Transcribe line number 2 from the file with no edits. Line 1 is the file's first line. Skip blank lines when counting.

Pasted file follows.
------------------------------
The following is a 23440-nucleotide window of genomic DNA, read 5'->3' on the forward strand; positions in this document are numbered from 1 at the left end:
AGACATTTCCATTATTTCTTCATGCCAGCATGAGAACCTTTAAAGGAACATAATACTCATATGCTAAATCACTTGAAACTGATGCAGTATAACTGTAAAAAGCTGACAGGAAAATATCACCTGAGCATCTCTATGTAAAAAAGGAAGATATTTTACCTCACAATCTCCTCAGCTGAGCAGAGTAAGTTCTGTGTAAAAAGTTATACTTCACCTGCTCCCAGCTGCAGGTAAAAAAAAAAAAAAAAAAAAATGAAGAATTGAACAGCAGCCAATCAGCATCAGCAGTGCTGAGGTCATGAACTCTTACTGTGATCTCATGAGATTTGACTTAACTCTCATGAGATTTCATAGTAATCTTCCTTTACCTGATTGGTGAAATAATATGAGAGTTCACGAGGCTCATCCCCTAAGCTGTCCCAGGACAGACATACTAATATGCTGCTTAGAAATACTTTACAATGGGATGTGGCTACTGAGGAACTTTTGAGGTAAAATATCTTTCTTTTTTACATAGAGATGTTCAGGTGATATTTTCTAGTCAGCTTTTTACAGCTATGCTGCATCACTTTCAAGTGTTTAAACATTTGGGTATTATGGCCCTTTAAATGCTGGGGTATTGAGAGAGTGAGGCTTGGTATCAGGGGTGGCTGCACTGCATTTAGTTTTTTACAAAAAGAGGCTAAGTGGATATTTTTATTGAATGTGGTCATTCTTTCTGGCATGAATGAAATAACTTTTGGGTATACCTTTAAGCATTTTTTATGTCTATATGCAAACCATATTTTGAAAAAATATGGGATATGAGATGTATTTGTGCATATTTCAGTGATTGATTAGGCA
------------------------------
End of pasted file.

AGACATTTCCATTATTTCTTCATGCCAGCATGAGAACCTTTAAAGGAACATAATACTCATATGCTAAATCACTTGAAACTGATGCAGTATAACTGTAAAAAGCTGACAGGAAAATATCACCTGAGCATCTCTATGTAAAAAAGGAAGATATTTTACCTCACAATCTCCTCAGCTGAGCAGAGTAAGTTCTGTGTAAAAAGTTATACTTCACCTGCTCCCAGCTGCAGGTAAAAAAAAAAAAAAAAAAAAATGAAGAATTGAACAGCAGCCAATCAGCATCAGCAGTGCTGAGGTCATGAACTCTTACTGTGATCTCATGAGATTTGACTTAACTCTCATGAGATTTCATAGTAATCTTCCTTTACCTGATTGGTGAAATAATATGAGAGTTCACGAGGCTCATCCCCTAAGCTGTCCCAGGACAGACATACTAATATGCTGCTTAGAAATACTTTACAATGGGATGTGGCTACTGAGGAACTTTTGAGGTAAAATATCTTTCTTTTTTACATAGAGATGTTCAGGTGATATTTTCTAGTCAGCTTTTTACAGCTATGCTGCATCACTTTCAAGTGTTTAAACATTTGGGTATTATGGCCCTTTAAATGCTGGGGTATTGAGAGAGTGAGGCTTGGTATCAGGGGTGGCTGCACTGCATTTAGTTTTTTACAAAAAGAGGCTAAGTGGATATTTTTATTGAATGTGGTCATTCTTTCTGGCATGAATGAAATAACTTTTGGGTATACCTTTAAGCATTTTTTATGTCTATATGCAAACCATATTTTGAAAAAATATGGGATATGAGATGTATTTGTGCATATTTCAGTGATTGATTAGGCA